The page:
a superb pottery frog hand modelled by a customer at eastnor pottery herefordshire

a superb pottery frog hand modelled by a customer at eastnor pottery herefordshireHats off to the maker of this ceramic masterpiece – probably one of the best hollow creations we’ve ever set eyes on here at Eastnor Pottery. The customer or champion frog maker as he shall be known from now on, participated in our ‘Clay Modelling’ class where we show you how to make a simple hollow form using the pinch-pot technique. Participants are encouraged to turn their hollow form into anything they like, animal, mineral or vegetable!! The class costs just £20 per person and takes place daily, Tuesday to Saturday once normality has returned to these challenging times.

What would you make?

pottery creations from a corporate team event hosted by the flying potter from eastnor pottery

Check out these brilliant pieces made by a corporate client back in the Autumn 2019.

pottery creations from a corporate team event hosted by the flying potter from eastnor potterypottery creations from a corporate team event hosted by the flying potter from eastnor pottery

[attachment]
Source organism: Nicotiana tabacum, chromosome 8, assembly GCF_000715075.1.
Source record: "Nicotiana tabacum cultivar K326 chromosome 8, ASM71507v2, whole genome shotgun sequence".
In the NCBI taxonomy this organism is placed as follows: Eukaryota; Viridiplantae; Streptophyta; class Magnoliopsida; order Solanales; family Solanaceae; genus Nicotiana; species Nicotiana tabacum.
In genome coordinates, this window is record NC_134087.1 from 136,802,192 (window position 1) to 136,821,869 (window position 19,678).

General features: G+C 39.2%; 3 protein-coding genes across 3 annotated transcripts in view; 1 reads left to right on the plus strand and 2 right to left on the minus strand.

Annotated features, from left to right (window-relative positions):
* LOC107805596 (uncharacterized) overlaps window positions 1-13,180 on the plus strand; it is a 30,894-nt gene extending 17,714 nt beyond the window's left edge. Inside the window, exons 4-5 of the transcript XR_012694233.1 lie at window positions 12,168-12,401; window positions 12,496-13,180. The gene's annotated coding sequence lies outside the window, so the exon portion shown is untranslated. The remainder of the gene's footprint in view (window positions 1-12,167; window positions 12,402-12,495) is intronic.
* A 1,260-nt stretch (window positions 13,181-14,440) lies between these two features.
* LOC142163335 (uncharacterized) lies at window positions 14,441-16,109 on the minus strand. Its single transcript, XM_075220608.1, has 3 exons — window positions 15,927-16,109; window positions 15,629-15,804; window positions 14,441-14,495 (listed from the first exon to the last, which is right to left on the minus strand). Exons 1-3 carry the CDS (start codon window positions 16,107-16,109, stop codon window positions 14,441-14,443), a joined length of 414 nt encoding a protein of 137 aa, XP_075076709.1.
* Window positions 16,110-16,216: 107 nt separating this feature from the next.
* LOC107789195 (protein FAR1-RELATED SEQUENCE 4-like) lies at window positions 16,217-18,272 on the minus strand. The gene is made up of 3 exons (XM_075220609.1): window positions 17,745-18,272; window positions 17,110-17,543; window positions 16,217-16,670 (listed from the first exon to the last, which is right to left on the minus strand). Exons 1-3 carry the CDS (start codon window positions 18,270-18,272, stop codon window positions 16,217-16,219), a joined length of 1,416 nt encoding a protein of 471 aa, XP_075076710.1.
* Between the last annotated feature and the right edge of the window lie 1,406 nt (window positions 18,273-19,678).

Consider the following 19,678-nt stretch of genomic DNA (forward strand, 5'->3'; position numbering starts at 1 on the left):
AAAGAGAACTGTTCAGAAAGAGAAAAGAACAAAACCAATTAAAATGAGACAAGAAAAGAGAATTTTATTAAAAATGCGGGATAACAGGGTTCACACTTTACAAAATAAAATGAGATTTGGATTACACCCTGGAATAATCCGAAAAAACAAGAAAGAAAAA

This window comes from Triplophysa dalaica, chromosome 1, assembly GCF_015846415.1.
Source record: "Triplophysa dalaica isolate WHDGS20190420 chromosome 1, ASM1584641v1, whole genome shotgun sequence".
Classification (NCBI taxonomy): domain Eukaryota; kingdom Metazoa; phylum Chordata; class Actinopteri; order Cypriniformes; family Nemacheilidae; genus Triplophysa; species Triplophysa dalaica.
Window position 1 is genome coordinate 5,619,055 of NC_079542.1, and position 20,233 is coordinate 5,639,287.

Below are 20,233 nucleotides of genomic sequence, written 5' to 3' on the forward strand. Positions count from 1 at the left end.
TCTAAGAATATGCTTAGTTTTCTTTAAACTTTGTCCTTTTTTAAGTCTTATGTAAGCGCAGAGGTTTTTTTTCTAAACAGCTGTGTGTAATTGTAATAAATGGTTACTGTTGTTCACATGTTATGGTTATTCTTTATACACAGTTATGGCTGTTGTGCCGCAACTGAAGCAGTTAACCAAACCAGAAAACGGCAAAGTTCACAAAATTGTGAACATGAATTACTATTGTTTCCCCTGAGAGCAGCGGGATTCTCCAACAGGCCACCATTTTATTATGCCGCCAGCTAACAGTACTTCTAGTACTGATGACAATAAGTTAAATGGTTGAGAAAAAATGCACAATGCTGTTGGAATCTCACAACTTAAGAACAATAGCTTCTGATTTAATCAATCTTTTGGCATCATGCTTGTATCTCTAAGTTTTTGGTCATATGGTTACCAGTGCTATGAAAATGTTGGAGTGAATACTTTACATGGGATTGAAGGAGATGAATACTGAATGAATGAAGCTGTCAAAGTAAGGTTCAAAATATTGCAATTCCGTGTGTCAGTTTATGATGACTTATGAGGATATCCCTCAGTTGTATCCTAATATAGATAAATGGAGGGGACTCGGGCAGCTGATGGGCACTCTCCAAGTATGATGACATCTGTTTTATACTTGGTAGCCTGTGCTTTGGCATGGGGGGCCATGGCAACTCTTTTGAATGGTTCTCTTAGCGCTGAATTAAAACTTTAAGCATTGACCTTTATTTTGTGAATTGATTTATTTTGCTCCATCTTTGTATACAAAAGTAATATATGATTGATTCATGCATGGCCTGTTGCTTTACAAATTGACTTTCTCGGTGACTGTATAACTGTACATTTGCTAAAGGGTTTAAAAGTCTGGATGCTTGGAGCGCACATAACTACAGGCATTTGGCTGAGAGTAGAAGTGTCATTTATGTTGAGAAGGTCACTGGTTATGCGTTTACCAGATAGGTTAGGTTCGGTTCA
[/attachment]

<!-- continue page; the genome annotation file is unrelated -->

D3 Active hired The Flying Potter to provide pottery sessions to run alongside an impressive carousel of other teambuilding activities at a large scale event in Oxfordshire.

We worked with approx 120 employees in 1 hour long rotational groups of 30 people. It was a fun and creative day and everybody who participated made an individual ceramic sculpture.

The soft clay masterpieces were then transported back to Eastnor Pottery HQ, dried, fired and returned to the client to be treasured as a permanent reminder of a fantastic team event.

If you are looking for a creative teambuilding activity or a unique way to reward your workforce then please take a look at our teambuilding projects and away day opportunities. You can visit us at our studio on the beautiful Eastnor Castle Estate or we are very happy to deliver the Eastnor Pottery experience at a venue of your choosing.

Aimee from eastnor pottery herefordshire displaying terracotta totem pole created by all the children at meadows first school in bromsgrove